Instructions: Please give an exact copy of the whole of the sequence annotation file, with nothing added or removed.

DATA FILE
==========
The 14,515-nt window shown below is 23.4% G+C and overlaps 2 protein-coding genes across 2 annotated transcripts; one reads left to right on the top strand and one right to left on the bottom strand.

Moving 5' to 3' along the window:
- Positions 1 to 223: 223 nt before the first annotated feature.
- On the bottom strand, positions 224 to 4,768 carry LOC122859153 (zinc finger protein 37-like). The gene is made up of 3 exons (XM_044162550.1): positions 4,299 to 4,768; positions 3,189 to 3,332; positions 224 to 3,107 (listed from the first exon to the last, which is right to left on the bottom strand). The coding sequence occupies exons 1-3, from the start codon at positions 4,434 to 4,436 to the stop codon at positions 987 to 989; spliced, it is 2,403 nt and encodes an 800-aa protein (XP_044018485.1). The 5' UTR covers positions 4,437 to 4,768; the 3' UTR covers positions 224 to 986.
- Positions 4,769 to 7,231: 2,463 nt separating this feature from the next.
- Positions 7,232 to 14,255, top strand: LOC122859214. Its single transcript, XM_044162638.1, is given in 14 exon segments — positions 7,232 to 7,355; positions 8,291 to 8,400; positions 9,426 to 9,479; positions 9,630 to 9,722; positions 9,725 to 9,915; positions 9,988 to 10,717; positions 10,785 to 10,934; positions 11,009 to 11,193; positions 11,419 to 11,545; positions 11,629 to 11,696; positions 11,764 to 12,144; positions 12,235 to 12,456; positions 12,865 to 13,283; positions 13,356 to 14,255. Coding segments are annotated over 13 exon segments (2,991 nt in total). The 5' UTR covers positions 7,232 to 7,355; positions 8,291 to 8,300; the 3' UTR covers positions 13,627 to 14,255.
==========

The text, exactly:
The 14,515-nt window shown below is 23.4% G+C and overlaps 2 protein-coding genes across 2 annotated transcripts; one reads left to right on the top strand and one right to left on the bottom strand.

Moving 5' to 3' along the window:
- Positions 1 to 223: 223 nt before the first annotated feature.
- On the bottom strand, positions 224 to 4,768 carry LOC122859153 (zinc finger protein 37-like). The gene is made up of 3 exons (XM_044162550.1): positions 4,299 to 4,768; positions 3,189 to 3,332; positions 224 to 3,107 (listed from the first exon to the last, which is right to left on the bottom strand). The coding sequence occupies exons 1-3, from the start codon at positions 4,434 to 4,436 to the stop codon at positions 987 to 989; spliced, it is 2,403 nt and encodes an 800-aa protein (XP_044018485.1). The 5' UTR covers positions 4,437 to 4,768; the 3' UTR covers positions 224 to 986.
- Positions 4,769 to 7,231: 2,463 nt separating this feature from the next.
- Positions 7,232 to 14,255, top strand: LOC122859214. Its single transcript, XM_044162638.1, is given in 14 exon segments — positions 7,232 to 7,355; positions 8,291 to 8,400; positions 9,426 to 9,479; positions 9,630 to 9,722; positions 9,725 to 9,915; positions 9,988 to 10,717; positions 10,785 to 10,934; positions 11,009 to 11,193; positions 11,419 to 11,545; positions 11,629 to 11,696; positions 11,764 to 12,144; positions 12,235 to 12,456; positions 12,865 to 13,283; positions 13,356 to 14,255. Coding segments are annotated over 13 exon segments (2,991 nt in total). The 5' UTR covers positions 7,232 to 7,355; positions 8,291 to 8,300; the 3' UTR covers positions 13,627 to 14,255.